HABANIYA, Iraq (Reuters) - Once a lovers’ getaway, Habaniya Tourist Village in western Iraq became a refugee camp during some of the fiercest fighting since the fall of Baghdad. Now Amr al-Dulaimi hopes to turn it into a romantic haven again.
Dulaimi runs the crumbling tourist resort, formerly a favorite wedding and honeymoon destination for Iraqis. After the 2003 U.S.-led invasion, it found itself next to an al Qaeda stronghold and centre of a bloody Sunni insurgency.
But as security slowly improves in Anbar, potential investors plan to visit Habaniya this month to decide whether the village almost every Iraqi remembers as a place of love, romance and fun family days out, can be resurrected.
“It was beautiful. My wife and I would walk by the lake. I’m so sad about what it’s become,” said mechanic Alaa Naji, who got married in the village in 1999.
“Tourism is important because all we’ve seen is killing and bad news. We need somewhere to relax,” he said.
Built in 1979, the tourist village is on the shores of Lake Habaniya in Anbar province, a former haven for al Qaeda and close to the city of Falluja, scene of some of the bloodiest battles between insurgents and U.S. and Iraqi forces.
“I tell you with certainty that the people for the last five years have gone through hell, and are looking for entertainment,” said Dulaimi. “It really saddens me when I talk to officials and they say now is not the time for tourism.”
Dulaimi has an ally in his quest. The U.S. military says the resort could provide jobs and dampen support for al Qaeda among the Sunni Arab region’s poor.
There has been a remarkable improvement in security in Anbar since tribal leaders began turning against al Qaeda, a move which roughly coincided with the arrival of 30,000 extra U.S. troops, completed last June.
Despite the drop in violence, Dulaimi will struggle to lure many Iraqis, particularly those from the majority Shi’ite Muslim sect. They would be too afraid to visit the former al Qaeda stronghold. Sectarian violence between Sunni and Shi’ite Muslims has killed tens of thousands since 2006.
Security checkpoints, army convoys and insurgent attacks also make travel around Iraq difficult and dangerous.
After years of war and sanctions, all that remains of the village’s once lush gardens is dirt and scrub. Rusted carousel horses seem suspended in the air, and eerie headless elephants are all that’s left of another fairground ride.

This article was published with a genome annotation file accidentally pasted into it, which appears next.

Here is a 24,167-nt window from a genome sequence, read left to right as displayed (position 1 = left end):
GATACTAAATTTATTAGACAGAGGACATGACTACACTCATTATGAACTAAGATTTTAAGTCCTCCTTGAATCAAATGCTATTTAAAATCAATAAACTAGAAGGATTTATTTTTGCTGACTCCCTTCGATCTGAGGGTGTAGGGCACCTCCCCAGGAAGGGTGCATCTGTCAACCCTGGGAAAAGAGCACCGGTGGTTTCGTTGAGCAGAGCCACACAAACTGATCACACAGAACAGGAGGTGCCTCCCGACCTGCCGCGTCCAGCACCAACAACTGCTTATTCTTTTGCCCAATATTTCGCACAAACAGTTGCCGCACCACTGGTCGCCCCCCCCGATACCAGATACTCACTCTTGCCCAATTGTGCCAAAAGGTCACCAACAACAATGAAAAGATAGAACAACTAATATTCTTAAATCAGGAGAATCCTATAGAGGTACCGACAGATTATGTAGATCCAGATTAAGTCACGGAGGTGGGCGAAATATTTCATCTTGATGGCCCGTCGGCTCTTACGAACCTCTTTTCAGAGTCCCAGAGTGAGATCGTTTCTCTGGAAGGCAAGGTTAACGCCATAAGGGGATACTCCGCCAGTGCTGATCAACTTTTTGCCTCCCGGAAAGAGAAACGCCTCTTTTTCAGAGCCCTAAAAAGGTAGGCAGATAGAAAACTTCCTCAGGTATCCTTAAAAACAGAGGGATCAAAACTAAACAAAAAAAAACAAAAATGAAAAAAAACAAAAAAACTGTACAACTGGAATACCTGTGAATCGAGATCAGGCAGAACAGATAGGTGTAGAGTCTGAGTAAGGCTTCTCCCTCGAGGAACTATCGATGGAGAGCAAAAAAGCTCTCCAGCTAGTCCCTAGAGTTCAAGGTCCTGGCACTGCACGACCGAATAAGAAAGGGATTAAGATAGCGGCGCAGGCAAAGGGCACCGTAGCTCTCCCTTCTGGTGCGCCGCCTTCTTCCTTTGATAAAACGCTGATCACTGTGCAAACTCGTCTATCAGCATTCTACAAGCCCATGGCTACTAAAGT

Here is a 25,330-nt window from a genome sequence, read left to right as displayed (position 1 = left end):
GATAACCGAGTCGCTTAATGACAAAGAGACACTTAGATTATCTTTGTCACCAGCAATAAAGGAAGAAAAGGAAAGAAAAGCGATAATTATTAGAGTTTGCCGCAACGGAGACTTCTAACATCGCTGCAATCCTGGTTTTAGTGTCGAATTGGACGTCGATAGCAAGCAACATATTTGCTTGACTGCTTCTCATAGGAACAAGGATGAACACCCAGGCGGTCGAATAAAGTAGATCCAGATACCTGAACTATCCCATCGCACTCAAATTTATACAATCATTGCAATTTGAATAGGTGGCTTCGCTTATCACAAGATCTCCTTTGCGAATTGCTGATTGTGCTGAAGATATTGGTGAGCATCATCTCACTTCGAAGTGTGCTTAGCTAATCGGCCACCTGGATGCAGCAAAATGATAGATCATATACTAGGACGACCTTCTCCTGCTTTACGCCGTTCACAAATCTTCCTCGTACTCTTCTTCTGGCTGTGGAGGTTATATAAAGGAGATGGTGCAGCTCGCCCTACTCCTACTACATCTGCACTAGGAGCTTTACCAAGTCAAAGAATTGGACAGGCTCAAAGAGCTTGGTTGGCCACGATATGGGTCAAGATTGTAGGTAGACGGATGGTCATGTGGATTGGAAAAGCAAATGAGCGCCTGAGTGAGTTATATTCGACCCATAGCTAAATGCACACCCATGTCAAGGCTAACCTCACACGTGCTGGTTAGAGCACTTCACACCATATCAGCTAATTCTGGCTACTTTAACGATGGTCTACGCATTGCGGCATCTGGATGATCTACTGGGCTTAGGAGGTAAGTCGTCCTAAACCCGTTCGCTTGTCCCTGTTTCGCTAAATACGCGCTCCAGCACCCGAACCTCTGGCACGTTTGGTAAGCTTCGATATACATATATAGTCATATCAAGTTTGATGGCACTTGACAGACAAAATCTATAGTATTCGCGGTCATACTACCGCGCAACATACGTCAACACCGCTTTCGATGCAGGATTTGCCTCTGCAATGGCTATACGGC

Some 400 people who fled fighting in Falluja and Baghdad now live among the village’s 565 chalets, and children scramble among the playground’s twisted metal and flaking paint.
Captain Leroy Butler, who is part of a U.S. military team responsible for security in Habaniya and the surrounding area, has been trying to help the refugees return home, and his team has started small projects to employ some of the resort’s staff.
They are also trying to get top officials to support the reconstruction of Habaniya, initially for use as a conference centre. But despite pledges of support, Butler has had no luck so far in securing funds for the project.
Butler estimated that it could cost up to $80 million to restore the site, which in the 1980s won a best tourist resort in the Middle East award, to a basic standard.
“If you ask leaders in Anbar, or people who’ve lived in Baghdad, they will tell you that they have great memories of the village. ‘I honeymooned there, or took my family there’. You’ll hear this resounding message over and over again,” Butler said.
During peak holiday periods in the village’s heyday up to 5,000 people — family groups from around the world as well as newlyweds — would visit. Iraqis say almost all of their countrymen have been to the village and have fond memories.
Butler has met potential investors for the village, currently state-owned, and they are due to visit the site this month. The Arab investors include Iraqis and foreigners, he said.
“The feeling among the investors was pretty good ... Some of them either got married or honeymooned there and they really had a feeling that this is important to the Iraqi people and very much want to be a part of Iraq’s revitalization,” Butler said.
Back in Falluja, at a council meeting where officials were discussing projects to rehabilitate the devastated city, Dulaimi made an impassioned plea for cash.
“Iraq is a country for tourism. It has pilgrimage sites, lakes, forests, mountains and history. It must take advantage of this. If you ignore tourism, you cut half of Iraq’s humanity.”
Writing by Mohammed Abbas; Editing by Clar Ni Chonghaile